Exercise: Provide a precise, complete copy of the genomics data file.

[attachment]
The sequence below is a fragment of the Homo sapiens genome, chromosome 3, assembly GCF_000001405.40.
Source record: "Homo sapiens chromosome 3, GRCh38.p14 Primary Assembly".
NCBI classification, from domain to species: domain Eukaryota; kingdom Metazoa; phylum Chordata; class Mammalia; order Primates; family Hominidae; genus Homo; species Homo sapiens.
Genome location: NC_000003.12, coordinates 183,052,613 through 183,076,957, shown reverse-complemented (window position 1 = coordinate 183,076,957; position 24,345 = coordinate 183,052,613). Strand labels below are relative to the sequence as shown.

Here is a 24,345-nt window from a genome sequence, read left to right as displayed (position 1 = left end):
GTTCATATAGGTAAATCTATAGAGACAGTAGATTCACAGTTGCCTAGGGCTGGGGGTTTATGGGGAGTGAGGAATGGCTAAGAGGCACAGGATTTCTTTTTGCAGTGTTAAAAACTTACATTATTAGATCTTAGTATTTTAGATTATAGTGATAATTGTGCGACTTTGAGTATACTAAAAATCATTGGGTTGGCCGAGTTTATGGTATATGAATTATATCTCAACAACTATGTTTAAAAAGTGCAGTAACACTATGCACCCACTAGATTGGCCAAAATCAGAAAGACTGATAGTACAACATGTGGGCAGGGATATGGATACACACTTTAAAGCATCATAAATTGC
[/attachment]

The sequence below is a fragment of the Homo sapiens genome, chromosome 3, assembly GCF_000001405.40.
Source record: "Homo sapiens chromosome 3, GRCh38.p14 Primary Assembly".
NCBI classification, from domain to species: domain Eukaryota; kingdom Metazoa; phylum Chordata; class Mammalia; order Primates; family Hominidae; genus Homo; species Homo sapiens.
Genome location: NC_000003.12, coordinates 183,052,613 through 183,076,957, shown reverse-complemented (window position 1 = coordinate 183,076,957; position 24,345 = coordinate 183,052,613). Strand labels below are relative to the sequence as shown.

Here is a 24,345-nt window from a genome sequence, read left to right as displayed (position 1 = left end):
GTTCATATAGGTAAATCTATAGAGACAGTAGATTCACAGTTGCCTAGGGCTGGGGGTTTATGGGGAGTGAGGAATGGCTAAGAGGCACAGGATTTCTTTTTGCAGTGTTAAAAACTTACATTATTAGATCTTAGTATTTTAGATTATAGTGATAATTGTGCGACTTTGAGTATACTAAAAATCATTGGGTTGGCCGAGTTTATGGTATATGAATTATATCTCAACAACTATGTTTAAAAAGTGCAGTAACACTATGCACCCACTAGATTGGCCAAAATCAGAAAGACTGATAGTACAACATGTGGGCAGGGATATGGATACACACTTTAAAGCATCATAAATTGC